Recent investigations on human group ii pyridoxal 5′-phosphate decarboxylases

The aim of the present article is to compare the structural features of a particular group of pyridoxal 5'-phosphate-dependent decarboxylases, namely the group II ?-decarboxylases. These enzymes are: aromatic amino acid, cysteine sulfinic acid, glutamate and histidine decarboxylases. They are involved in the synthesis of dopamine/serotonin, hypotaurine, ?-aminobutyric acid and histamine, respectively, molecules known to play essential biological roles. Dopamine and serotonin as well as ?-aminobutyric are essential neurotransmitters, histamine and hypotaurine play several roles in many physiological and pathological processes.

Despite a common fold-type, these decarboxylases have evolved specific structural elements responsible for their unique substrate preference. The effort of this review is to combine a literature update with bioinformatic analyses in order to point out the determinants of the structural basis for substrate specificity as well as the importance of some residues/regions for the catalytic competence. We find that all of them share a mobile catalytic loop, and that two of them (aromatic amino acid and glutamate decarboxylases) undergo an open-to-close conformational change when the coenzyme binds to the protein moiety in the so-called apo-to-holo transition.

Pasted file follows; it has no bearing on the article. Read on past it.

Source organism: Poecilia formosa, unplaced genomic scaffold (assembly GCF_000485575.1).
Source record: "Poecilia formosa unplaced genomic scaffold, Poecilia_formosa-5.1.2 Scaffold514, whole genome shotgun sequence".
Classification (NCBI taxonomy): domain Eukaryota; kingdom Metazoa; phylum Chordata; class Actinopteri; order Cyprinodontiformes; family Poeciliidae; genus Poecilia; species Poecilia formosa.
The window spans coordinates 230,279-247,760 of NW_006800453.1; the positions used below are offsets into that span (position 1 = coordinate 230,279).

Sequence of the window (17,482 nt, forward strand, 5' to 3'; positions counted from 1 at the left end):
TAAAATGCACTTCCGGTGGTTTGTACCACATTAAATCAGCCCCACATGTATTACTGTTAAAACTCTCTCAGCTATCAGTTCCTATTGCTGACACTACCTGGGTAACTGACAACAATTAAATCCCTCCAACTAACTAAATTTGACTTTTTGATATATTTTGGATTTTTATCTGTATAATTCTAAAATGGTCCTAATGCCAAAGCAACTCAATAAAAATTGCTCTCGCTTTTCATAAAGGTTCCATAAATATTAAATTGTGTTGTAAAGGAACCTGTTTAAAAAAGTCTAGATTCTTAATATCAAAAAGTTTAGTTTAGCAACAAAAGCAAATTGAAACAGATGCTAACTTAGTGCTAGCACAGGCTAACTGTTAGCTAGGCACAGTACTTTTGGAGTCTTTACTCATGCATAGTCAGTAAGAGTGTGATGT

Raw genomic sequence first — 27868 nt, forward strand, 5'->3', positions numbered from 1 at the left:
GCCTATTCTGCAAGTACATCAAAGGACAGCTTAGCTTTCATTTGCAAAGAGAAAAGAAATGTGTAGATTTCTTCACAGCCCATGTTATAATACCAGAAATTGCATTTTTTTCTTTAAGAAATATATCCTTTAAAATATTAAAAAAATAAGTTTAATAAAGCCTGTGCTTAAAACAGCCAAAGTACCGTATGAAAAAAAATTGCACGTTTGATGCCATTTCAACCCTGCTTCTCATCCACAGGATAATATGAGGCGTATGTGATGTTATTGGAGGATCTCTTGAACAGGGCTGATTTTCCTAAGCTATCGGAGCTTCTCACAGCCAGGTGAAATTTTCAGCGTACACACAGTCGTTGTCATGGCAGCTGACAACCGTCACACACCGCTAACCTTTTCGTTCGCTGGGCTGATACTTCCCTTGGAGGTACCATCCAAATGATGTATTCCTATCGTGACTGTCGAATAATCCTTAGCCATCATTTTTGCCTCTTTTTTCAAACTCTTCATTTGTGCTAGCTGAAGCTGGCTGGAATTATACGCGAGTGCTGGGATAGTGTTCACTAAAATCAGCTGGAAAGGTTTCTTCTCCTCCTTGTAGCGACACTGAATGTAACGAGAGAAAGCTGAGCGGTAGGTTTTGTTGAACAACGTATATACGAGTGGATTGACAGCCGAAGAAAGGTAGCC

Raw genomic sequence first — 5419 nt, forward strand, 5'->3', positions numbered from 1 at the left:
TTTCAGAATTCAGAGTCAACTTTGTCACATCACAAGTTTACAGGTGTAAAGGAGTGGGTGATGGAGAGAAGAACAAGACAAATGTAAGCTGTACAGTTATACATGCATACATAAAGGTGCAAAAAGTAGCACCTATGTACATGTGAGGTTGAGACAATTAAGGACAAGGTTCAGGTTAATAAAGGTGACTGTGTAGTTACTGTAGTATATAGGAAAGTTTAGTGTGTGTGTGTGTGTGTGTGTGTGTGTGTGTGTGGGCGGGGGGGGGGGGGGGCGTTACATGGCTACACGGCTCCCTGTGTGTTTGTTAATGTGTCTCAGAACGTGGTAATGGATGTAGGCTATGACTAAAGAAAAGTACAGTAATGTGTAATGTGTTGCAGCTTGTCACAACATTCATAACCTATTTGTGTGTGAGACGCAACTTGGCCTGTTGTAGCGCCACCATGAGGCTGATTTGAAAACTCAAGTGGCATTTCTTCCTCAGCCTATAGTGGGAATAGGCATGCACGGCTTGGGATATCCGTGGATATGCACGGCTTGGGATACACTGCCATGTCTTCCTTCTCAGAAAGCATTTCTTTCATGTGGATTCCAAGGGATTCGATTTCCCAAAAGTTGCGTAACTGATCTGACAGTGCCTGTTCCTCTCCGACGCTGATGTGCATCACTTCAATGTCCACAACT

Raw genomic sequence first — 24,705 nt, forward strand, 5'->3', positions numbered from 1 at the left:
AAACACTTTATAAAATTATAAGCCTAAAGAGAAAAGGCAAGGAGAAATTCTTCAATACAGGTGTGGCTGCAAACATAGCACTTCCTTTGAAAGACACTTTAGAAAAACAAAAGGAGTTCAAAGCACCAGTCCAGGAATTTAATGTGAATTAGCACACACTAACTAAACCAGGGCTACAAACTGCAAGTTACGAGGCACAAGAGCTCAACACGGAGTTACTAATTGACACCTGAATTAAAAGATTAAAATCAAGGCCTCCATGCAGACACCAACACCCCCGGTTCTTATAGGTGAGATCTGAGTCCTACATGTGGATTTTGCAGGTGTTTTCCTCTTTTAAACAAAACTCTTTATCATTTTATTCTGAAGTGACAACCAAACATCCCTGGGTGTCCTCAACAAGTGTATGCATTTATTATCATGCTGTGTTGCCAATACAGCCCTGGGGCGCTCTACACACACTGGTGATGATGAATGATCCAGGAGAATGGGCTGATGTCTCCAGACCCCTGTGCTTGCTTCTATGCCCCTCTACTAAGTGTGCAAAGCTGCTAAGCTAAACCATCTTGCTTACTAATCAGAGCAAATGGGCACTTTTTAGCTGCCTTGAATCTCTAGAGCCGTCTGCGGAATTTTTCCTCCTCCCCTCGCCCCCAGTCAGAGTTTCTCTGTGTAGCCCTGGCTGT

Drawing attention on these elements is crucial in correlating subtle structural modifications to functional properties for the understanding, at a molecular level, of a pathological condition. For example, residues of the mobile loop as well as those involved in the apo-to-holo transition could be considered preferential targets for planning aimed drug-design or for developing a pharmacological chaperone approach. This represents an urgent task given the increasingly important role played by these decarboxylases in several different pathological states: autoimmune diseases, type I diabetes, Parkinson's disease, aromatic amino acid decarboxylase deficiency, Tourette's syndrome and cholangiocarcinoma. Thus, this research approach is of topical interest in the purpose of fine tuning the therapy for different diseases.

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For more information about the article, please visit: http://www.eurekaselect.com/147598

Reference: Paiardini, A.; (2017). New Insights Emerging from Recent Investigations on Human Group II Pyridoxal 5'-Phosphate Decarboxylases. Current Medicinal Chemistry., DOI: 10.2174/0929867324666161123093339

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